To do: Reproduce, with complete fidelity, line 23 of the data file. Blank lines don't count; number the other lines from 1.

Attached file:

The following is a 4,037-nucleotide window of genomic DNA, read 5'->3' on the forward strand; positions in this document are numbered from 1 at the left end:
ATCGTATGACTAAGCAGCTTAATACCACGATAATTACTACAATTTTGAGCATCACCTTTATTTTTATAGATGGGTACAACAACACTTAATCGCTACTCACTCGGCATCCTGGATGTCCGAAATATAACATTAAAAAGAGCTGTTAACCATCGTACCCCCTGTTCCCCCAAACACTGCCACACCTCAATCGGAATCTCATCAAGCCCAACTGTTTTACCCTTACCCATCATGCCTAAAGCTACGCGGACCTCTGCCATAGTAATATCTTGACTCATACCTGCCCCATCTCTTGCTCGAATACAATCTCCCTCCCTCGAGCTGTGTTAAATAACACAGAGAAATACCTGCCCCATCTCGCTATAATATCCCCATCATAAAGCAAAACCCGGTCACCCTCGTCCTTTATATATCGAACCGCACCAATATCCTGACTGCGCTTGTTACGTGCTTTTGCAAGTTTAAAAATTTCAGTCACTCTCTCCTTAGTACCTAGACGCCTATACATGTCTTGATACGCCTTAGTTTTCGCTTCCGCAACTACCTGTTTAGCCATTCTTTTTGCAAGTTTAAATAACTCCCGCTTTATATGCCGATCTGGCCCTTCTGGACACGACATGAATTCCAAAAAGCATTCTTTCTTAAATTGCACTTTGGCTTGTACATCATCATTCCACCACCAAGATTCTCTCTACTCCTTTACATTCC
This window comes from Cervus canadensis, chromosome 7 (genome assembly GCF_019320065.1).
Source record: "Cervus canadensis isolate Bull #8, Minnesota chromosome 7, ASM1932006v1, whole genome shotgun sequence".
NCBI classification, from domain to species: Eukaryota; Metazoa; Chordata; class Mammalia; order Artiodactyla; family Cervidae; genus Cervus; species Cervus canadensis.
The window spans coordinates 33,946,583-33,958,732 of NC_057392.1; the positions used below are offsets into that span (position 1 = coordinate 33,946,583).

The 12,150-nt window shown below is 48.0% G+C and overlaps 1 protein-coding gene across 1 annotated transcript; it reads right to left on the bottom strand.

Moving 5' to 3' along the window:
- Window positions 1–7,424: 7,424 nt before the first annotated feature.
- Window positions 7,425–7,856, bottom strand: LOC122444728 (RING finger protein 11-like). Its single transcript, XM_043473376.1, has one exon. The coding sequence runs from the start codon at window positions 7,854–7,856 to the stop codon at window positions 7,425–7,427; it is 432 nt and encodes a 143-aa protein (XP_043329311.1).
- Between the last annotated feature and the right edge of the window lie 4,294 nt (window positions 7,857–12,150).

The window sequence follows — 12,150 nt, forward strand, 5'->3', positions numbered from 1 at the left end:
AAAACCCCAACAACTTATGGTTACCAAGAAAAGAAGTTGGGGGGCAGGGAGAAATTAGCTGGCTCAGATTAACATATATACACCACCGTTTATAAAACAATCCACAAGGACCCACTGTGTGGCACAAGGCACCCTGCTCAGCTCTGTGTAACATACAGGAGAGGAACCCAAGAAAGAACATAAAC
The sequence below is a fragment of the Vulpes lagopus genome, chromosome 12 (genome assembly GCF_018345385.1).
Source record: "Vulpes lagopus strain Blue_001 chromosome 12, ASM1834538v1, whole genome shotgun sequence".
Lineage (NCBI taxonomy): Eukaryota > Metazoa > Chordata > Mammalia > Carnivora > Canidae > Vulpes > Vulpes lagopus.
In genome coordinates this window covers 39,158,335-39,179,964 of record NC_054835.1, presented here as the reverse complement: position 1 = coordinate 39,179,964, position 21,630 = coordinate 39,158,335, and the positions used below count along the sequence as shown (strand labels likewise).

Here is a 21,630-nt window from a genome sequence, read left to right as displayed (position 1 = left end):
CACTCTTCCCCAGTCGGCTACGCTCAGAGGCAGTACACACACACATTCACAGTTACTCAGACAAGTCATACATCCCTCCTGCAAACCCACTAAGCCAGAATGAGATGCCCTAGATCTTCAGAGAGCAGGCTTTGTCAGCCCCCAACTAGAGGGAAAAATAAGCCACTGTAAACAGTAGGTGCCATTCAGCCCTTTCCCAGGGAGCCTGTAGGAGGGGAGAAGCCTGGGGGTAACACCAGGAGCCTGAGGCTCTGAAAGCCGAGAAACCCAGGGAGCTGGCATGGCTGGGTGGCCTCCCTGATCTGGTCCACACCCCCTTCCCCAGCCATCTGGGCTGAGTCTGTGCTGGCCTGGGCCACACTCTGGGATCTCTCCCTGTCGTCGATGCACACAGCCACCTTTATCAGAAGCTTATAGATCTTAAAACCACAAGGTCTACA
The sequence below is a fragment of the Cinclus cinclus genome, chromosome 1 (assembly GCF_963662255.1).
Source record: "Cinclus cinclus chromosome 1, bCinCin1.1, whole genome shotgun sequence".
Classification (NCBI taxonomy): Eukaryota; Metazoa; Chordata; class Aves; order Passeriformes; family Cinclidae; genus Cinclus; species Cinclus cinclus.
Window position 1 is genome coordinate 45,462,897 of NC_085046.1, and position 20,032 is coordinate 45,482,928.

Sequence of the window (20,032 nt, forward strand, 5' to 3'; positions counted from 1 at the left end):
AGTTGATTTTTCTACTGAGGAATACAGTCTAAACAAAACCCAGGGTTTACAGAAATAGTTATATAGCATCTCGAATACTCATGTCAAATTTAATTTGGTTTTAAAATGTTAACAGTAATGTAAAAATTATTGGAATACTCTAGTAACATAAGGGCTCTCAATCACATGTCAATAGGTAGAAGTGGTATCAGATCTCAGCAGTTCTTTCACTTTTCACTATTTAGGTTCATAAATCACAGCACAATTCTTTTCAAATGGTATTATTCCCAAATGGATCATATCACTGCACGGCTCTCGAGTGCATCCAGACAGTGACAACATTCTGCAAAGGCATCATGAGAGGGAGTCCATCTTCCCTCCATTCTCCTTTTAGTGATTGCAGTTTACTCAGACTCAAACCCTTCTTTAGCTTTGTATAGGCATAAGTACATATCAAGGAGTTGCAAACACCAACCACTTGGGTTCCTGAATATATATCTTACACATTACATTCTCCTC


Window position 1 is genome coordinate 45,462,897 of NC_085046.1, and position 20,032 is coordinate 45,482,928.